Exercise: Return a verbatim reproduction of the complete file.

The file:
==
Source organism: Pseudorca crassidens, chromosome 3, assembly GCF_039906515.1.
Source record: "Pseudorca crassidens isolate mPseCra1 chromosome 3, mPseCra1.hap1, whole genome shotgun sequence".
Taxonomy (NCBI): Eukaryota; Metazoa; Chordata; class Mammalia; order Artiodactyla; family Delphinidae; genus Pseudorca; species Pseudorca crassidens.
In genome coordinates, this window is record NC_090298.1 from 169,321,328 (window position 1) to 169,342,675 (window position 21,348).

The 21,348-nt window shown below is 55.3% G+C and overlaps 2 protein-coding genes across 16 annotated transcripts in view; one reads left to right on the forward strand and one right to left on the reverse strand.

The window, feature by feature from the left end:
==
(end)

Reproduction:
Source organism: Pseudorca crassidens, chromosome 3, assembly GCF_039906515.1.
Source record: "Pseudorca crassidens isolate mPseCra1 chromosome 3, mPseCra1.hap1, whole genome shotgun sequence".
Taxonomy (NCBI): Eukaryota; Metazoa; Chordata; class Mammalia; order Artiodactyla; family Delphinidae; genus Pseudorca; species Pseudorca crassidens.
In genome coordinates, this window is record NC_090298.1 from 169,321,328 (window position 1) to 169,342,675 (window position 21,348).

The 21,348-nt window shown below is 55.3% G+C and overlaps 2 protein-coding genes across 16 annotated transcripts in view; one reads left to right on the forward strand and one right to left on the reverse strand.

The window, feature by feature from the left end: